Bringing Down the House Review
Peter Sanderson (Steve Martin) is a lonely, overworked, recently divorced tax lawyer who seeks companionship in the legal chat rooms on the internet. There he meets a smart sassy “lawyer” Charlene, and they arrange to meet. Having spent the evening setting the right mood with music and chilled champagne the doorbell rings and Peter is face to face with Charlene the escaped convict (Queen Latifah) - who has broken out of jail to convince Peter to clear her name. Despite his protestations Charlene gradually convinces Peter to help her out, and learn a little about what's important in life along the way.
I have been a big fan of Martin's crazy humour since seeing The Jerk, his starring feature debut in 1979. His humour, at its very best, is clearly influenced by Monty Python, whilst often incorporating a kind hearted vulnerability to his characters. This makes the viewer warm to his on screen personas despite the fact they may be uptight, stupid, or self-indulgent. Think of Roxanne, The Man With Two Brains, and Bowfinger. It is the lack of any moral virtue that makes this mean spirited and spiteful movie so unlikeable. Directed by Adam Shenkman whose comedy resume sounds fabulous (George of the Jungle, Deuce Bigalow, The Wedding Planner, Boogie Nights) until you realise that for all but one of those (The Wedding Planner) he was the choreographer. If Shenkman and debut screenwriter Jason Filardi felt they had what it takes to make a comedy based on choreographing the dance scenes in Deuce Bigalow, they are sadly mistaken. Don't get me wrong, humour can be in bad taste, and push the boundaries of what is acceptable, and still be funny and endearing, just watch most of the Farrally Brothers' output to realise that. But in the case of Bringing Down The House the keepin' it real approach results in a violent and vicious cat fight, badly misjudged racist “jokes”, abduction, and the worst kind of racial stereotypes.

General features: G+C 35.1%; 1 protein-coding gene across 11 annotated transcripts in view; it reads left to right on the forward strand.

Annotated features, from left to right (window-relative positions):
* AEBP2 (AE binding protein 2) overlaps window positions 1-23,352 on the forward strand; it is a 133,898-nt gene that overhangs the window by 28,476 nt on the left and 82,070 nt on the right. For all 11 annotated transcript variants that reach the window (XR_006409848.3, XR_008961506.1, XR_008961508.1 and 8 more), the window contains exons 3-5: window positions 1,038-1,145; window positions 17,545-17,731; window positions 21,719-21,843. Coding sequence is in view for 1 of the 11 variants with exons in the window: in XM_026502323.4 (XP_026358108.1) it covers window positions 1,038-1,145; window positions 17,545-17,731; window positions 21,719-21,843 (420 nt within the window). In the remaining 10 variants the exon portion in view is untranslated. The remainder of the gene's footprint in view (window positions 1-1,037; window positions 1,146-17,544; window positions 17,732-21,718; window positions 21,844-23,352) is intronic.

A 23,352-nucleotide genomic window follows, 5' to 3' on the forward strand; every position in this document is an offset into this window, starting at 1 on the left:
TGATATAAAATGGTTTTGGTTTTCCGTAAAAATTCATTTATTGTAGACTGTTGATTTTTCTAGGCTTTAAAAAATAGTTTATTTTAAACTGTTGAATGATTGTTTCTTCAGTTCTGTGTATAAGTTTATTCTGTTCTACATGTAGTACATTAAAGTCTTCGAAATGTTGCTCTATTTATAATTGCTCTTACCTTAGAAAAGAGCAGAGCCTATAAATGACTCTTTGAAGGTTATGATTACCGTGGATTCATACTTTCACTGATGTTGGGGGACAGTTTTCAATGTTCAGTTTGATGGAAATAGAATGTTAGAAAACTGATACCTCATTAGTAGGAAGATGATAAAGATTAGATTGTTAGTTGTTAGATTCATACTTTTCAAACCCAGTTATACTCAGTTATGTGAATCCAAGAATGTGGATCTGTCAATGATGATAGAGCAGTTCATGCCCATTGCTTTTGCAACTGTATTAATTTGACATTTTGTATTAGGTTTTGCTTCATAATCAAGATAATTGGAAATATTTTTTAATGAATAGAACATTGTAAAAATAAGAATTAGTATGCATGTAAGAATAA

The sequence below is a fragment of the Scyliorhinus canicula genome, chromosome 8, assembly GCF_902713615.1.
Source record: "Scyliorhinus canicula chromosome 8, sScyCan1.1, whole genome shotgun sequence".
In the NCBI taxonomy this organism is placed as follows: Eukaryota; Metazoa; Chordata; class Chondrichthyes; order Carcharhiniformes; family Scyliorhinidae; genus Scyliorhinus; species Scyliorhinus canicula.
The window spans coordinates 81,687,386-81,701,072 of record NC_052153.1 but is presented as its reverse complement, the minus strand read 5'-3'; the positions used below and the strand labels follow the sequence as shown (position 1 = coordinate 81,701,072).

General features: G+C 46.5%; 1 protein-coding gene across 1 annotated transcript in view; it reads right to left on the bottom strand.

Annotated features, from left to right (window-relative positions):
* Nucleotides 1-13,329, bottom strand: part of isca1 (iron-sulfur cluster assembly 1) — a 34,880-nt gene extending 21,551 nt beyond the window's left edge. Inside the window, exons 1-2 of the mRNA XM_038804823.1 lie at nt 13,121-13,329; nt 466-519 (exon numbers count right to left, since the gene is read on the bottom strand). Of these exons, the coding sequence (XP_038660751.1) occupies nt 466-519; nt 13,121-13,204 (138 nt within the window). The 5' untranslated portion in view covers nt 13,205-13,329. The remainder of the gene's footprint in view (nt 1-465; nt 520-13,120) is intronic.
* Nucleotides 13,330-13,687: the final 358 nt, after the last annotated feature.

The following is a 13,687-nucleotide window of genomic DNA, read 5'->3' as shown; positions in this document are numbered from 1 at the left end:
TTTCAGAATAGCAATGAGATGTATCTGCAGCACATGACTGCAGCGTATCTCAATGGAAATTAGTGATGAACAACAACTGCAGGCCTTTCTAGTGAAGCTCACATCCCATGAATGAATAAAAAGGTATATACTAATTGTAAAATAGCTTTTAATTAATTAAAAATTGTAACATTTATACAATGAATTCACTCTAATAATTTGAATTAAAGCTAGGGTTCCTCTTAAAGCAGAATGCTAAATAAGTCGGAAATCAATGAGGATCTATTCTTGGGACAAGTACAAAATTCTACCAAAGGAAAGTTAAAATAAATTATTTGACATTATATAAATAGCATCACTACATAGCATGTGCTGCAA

To give credit to the two stars Martin and Latifah, they do give it their all and the best scenes are when they indulge in pure comedy moments, for example Latifah teaching a tipsy Martin how to get the respect of a woman in the bedroom. Unfortunately a few seconds later Betty White comes in, catches their bawdy behaviour, hurls another witless racial slur, and brings the movie down again. Both Martin and Latifah are better than this, and it would have been interesting to see them together in material that better served their abilities.
Somewhat exempt from these criticisms is Eugene Levy who plays Martin's lawyer pal Howie. Howie falls for his “Coco Goddess” Charlene and spends the movie trying to hook up with her, with a series of hilarious chat up lines. The characters sincerity and warmth take away a lot of the tension that exists in the comments of the rest of the movie. Still it did $130M at the US box office so maybe it's just me and my uptight honky ass that doesn't get it.